SunPower reported first quarter revenues of $306.4 million, 5.5% higher than the company’s Q1-2020 level, but $35 million below Q4-2020.
On the back of strong demand and positive industry tailwinds, SunPower’s Q1 residential bookings climbed 30% year over year.
“Overall, we executed well in the first quarter as we met our key financial metrics, increased our gross margin by 660 basis points year-over-year and improved linearity compared to prior years,” said Manavendra Sial, SunPower’s CFO. The company also generated positive cash flow at the business unit level, and repaid its $30 million, 8.5% fixed-interest loan with the California Enterprise Development Authority.
The company reported that its first quarter non-GAAP results excluded net adjustments that, in the aggregate, decreased GAAP loss by $57.6 million, including $44.7 million related to a mark-to-market loss on equity investments, $7.1 million related to results of operations of legacy business to be exited, $5.0 million related to stock-based compensation expense, $5.2 million related to litigation costs, $3.8 million related to restructuring charges, and $1.0 million related to business reorganization costs.
This was partially offset by $5.4 million gain on sale and impairment of residential lease assets and $3.8 million for income taxes and other non-recurring items.
In January, Sunpower said it would close its module plant in Hillsboro, Oregon, which it had acquired from Solarworld Americas in October 2018. Sunpower started production of its P-series modules at the facility in February 2019 but at the end of that year decided to transform itself from a PV manufacturer into a provider of rooftop arrays and storage systems. As part of the plan, it outsourced its production to Maxeon Solar Technologies, which now operates as an independent company.
The company said its first quarter gross margin for the quarter was 22%, up more than 700 basis points from a year earlier. The company said it benefited from stable pricing, efforts to lower its cost of capital, and an ongoing shift to higher-margin loan and lease sales and full system sales. Those sales made up around 55% of residential installations for the quarter.
It said that as more than 70% of consumers are opting for system ownership, loan options that lower the monthly cost of solar will “continue to be an important differentiator.”
For Q2, SunPower said it expects residential and light commercial volume growth of 20% sequentially and over 50% higher versus the prior year, said Peter Faricy, SunPower’s newly installed CEO.
Faricy, who formerly served as CEO of global direct-to-customer for Discovery, Inc and as a vice president leading Amazon Marketplace, joined SunPower in late March. He replaced Tom Werner, who announced his retirement after 18 years with the company.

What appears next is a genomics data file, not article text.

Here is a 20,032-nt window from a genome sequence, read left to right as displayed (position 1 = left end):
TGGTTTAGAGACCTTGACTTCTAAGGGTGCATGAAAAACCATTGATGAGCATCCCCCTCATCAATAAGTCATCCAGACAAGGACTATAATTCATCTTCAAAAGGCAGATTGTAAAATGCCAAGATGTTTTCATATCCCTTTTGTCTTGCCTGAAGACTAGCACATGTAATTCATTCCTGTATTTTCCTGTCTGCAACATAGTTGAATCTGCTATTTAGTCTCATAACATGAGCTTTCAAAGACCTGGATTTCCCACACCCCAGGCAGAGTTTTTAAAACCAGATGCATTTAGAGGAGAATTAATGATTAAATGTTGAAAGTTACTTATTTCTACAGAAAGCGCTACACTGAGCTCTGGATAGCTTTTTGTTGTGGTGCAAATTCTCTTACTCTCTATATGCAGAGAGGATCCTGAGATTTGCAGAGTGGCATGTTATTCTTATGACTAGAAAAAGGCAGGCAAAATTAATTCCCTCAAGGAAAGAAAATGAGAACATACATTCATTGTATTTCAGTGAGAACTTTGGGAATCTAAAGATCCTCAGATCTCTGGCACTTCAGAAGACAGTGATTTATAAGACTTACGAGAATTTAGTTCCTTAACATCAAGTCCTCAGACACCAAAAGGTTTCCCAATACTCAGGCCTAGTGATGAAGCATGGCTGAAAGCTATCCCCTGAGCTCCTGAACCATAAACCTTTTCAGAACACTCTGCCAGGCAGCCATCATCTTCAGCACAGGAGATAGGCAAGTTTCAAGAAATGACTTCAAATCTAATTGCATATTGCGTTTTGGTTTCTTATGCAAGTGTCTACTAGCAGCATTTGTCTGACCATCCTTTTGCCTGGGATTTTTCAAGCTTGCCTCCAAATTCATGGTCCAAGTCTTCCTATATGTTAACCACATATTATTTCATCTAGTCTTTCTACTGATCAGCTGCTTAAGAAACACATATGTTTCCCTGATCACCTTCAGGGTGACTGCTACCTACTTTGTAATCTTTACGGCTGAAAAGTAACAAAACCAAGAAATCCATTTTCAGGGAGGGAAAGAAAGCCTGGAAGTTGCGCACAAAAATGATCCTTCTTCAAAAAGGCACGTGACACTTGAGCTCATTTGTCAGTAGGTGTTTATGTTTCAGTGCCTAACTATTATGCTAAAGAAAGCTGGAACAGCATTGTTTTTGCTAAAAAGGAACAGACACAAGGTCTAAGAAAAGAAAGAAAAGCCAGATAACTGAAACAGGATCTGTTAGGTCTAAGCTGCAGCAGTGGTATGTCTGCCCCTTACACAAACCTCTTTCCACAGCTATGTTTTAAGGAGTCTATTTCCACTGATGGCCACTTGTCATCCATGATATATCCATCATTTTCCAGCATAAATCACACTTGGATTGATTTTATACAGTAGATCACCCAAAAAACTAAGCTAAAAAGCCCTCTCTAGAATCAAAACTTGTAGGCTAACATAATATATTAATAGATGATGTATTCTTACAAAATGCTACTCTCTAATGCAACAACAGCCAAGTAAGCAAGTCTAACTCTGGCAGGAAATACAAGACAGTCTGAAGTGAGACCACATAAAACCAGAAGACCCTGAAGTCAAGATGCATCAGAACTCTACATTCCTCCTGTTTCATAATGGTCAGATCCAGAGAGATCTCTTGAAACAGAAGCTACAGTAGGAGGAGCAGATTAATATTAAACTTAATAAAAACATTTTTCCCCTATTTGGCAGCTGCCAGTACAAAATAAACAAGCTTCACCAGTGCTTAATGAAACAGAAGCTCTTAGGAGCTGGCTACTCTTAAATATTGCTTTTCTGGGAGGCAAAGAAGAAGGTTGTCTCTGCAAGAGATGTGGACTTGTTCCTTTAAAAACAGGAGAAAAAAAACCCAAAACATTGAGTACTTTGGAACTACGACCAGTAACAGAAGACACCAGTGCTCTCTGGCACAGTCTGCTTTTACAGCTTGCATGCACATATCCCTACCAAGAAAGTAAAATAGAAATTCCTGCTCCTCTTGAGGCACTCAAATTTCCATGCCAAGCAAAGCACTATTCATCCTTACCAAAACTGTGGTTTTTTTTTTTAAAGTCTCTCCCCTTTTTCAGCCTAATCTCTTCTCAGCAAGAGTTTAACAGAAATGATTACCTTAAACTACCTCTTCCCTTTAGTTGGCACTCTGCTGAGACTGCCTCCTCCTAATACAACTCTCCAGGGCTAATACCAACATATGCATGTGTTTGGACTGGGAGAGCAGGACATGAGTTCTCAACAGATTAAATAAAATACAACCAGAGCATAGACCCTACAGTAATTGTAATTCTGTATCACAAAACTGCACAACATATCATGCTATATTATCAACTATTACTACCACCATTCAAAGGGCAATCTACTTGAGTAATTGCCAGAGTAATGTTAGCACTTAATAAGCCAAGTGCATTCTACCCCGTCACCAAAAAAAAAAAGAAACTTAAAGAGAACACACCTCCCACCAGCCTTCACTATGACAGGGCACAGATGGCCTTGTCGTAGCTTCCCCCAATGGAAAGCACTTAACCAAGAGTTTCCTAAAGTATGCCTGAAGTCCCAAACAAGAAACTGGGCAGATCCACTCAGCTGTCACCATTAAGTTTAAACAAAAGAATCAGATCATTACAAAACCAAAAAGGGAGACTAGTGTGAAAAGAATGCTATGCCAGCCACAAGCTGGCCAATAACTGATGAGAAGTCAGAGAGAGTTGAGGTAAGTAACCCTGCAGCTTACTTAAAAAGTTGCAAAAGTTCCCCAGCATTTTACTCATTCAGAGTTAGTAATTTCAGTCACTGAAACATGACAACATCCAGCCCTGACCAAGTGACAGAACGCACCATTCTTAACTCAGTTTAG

During the earning call Werner, who will serve as chair of SunPower’s board of directors for the next six months, also flagged solar-plus-storage and standalone storage as strong growth areas.
Over the last two years, SunPower has changed from a vertically integrated global solar provider to a distributed generation solutions company. Against that backdrop, Werner said that SunPower is exploring how to expand its current distributed generation market through storage and services while also addressing market segments like multifamily and affordable housing.
SunPower is also exploring partnerships to expand its reach to a wider dealer network. The hope is that this will enable the company to lower its customer acquisition costs while offering the potential to expand into adjacent markets. One thing that the company is trying to do is “blend together” its dealer network and, where it makes sense, its direct to customer activities, Faricy said.
At the end of the day, the overarching aim is to make solar, storage and EV charging easier for customers, to improve reliability, and to help people save money, Werner said.
Pivotal time on the policy front
SunPower sees an opportunity in the Biden administrations plan to buy clean energy for federal buildings as well as solar adoption in school districts. The company said it has installed more than 150 MW of capacity at almost 40 school districts in the U.S.
SunPower also considers itself well positioned for a standalone storage investment tax credit, given its roughly 3 GW installed base in the residential and commercial space, Faricy said. “Potential refundability will help our light commercial business,” he said.
According to SunPower, demand for its SunVault residential and light commercial storage solution remained high in the first quarter. SunVault experienced strong bookings momentum, but its pace of install fell behind the company’s plans.
“Our storage plan always included a strong second half ramp,” said Norm Taffe, executive vice president. He said the company remains hopeful that it can attain its 2021 goals. SunPower said that it expects lead times to come in closer to expected levels by the end of the second quarter.
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